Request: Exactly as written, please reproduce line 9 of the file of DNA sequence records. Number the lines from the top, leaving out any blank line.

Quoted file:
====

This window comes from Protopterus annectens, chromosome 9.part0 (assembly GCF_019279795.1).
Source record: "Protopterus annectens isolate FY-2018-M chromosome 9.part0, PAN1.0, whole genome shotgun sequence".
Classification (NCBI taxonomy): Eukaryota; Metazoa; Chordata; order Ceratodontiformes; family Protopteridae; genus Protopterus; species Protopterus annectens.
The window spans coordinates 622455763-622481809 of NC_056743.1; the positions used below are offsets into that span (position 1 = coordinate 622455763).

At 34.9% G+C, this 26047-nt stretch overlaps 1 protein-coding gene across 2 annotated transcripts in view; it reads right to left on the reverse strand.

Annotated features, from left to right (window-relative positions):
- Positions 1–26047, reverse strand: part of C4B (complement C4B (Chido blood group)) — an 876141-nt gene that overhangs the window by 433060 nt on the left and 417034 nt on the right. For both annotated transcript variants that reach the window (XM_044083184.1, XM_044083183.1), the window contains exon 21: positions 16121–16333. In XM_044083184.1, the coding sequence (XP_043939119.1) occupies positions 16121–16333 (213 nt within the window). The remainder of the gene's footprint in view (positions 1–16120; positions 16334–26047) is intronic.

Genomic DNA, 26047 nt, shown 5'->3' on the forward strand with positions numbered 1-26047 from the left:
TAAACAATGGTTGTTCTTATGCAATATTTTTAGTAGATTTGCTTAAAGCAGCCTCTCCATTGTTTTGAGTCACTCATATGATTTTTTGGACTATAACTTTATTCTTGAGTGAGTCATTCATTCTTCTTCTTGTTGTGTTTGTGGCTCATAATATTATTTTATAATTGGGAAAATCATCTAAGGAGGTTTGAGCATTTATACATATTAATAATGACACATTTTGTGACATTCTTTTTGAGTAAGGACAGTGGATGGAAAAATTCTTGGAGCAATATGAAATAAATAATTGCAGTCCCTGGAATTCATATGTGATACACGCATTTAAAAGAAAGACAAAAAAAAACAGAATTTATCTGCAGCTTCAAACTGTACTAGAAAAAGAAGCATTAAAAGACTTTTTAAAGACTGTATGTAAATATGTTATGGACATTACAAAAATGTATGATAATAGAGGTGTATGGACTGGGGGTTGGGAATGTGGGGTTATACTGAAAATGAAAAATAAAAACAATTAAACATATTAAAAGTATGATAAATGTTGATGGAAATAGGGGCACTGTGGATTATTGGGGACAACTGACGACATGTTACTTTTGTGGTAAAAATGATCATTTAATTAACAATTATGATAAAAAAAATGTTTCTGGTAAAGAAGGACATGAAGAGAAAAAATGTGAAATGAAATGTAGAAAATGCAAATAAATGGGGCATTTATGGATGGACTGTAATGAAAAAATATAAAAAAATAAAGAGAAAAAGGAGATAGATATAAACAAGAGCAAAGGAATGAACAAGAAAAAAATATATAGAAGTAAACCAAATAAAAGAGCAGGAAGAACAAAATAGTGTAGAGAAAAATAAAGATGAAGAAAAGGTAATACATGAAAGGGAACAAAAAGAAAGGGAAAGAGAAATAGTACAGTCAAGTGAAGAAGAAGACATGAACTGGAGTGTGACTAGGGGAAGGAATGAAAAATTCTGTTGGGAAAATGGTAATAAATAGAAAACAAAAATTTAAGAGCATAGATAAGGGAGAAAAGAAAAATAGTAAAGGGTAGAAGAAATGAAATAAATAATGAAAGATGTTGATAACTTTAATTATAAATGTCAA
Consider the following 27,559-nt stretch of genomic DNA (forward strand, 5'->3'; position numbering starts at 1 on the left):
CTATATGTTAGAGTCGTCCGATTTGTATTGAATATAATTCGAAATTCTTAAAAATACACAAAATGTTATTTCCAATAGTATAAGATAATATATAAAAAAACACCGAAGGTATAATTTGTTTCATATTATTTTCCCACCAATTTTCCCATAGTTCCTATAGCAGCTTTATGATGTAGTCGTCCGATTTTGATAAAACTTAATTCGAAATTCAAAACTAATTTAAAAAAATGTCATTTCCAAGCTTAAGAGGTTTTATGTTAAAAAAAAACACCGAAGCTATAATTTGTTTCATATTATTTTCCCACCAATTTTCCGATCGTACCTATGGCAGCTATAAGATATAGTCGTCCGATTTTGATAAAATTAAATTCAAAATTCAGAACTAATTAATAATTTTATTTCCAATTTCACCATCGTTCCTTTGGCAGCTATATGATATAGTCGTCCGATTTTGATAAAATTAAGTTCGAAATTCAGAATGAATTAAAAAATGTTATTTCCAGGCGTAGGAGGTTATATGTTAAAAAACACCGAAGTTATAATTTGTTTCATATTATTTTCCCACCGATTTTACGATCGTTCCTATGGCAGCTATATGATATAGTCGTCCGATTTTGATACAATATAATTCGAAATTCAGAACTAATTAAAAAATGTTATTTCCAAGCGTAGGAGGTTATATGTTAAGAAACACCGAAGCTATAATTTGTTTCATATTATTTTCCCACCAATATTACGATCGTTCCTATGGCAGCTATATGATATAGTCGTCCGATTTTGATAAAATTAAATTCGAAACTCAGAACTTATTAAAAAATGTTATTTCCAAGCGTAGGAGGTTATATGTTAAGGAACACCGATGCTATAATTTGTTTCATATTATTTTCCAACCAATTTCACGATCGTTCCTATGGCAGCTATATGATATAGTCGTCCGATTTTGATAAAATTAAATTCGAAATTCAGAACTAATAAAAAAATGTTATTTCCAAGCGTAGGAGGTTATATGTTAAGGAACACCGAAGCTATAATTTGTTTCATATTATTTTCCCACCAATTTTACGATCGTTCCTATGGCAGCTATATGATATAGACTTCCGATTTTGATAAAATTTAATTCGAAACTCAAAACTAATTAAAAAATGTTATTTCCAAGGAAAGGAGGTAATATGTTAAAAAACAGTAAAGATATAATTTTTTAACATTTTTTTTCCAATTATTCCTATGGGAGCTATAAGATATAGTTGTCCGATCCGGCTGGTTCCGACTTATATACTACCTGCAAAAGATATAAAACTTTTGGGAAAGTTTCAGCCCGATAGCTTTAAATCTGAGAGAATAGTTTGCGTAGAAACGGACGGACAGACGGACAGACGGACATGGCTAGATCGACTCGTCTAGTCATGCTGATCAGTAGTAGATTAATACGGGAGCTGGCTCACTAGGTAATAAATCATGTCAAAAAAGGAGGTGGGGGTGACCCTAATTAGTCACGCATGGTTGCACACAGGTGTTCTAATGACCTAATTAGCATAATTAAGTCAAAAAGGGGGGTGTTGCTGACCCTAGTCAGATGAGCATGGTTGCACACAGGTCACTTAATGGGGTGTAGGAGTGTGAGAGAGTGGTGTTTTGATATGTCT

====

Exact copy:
TAAACAATGGTTGTTCTTATGCAATATTTTTAGTAGATTTGCTTAAAGCAGCCTCTCCATTGTTTTGAGTCACTCATATGATTTTTTGGACTATAACTTTATTCTTGAGTGAGTCATTCATTCTTCTTCTTGTTGTGTTTGTGGCTCATAATATTATTTTATAATTGGGAAAATCATCTAAGGAGGTTTGAGCATTTATACATATTAATAATGACACATTTTGTGACATTCTTTTTGAGTAAGGACAGTGGATGGAAAAATTCTTGGAGCAATATGAAATAAATAATTGCAGTCCCTGGAATTCATATGTGATACACGCATTTAAAAGAAAGACAAAAAAAAACAGAATTTATCTGCAGCTTCAAACTGTACTAGAAAAAGAAGCATTAAAAGACTTTTTAAAGACTGTATGTAAATATGTTATGGACATTACAAAAATGTATGATAATAGAGGTGTATGGACTGGGGGTTGGGAATGTGGGGTTATACTGAAAATGAAAAATAAAAACAATTAAACATATTAAAAGTATGATAAATGTTGATGGAAATAGGGGCACTGTGGATTATTGGGGACAACTGACGACATGTTACTTTTGTGGTAAAAATGATCATTTAATTAACAATTATGATAAAAAAAATGTTTCTGGTAAAGAAGGACATGAAGAGAAAAAATGTGAAATGAAATGTAGAAAATGCAAATAAATGGGGCATTTATGGATGGACTGTAATGAAAAAATATAAAAAAATAAAGAGAAAAAGGAGATAGATATAAACAAGAGCAAAGGAATGAACAAGAAAAAAATATATAGAAGTAAACCAAATAAAAGAGCAGGAAGAACAAAATAGTGTAGAGAAAAATAAAGATGAAGAAAAGGTAATACATGAAAGGGAACAAAAAGAAAGGGAAAGAGAAATAGTACAGTCAAGTGAAGAAGAAGACATGAACTGGAGTGTGACTAGGGGAAGGAATGAAAAATTCTGTTGGGAAAATGGTAATAAATAGAAAACAAAAATTTAAGAGCATAGATAAGGGAGAAAAGAAAAATAGTAAAGGGTAGAAGAAATGAAATAAATAATGAAAGATGTTGATAACTTTAATTATAAATGTCAA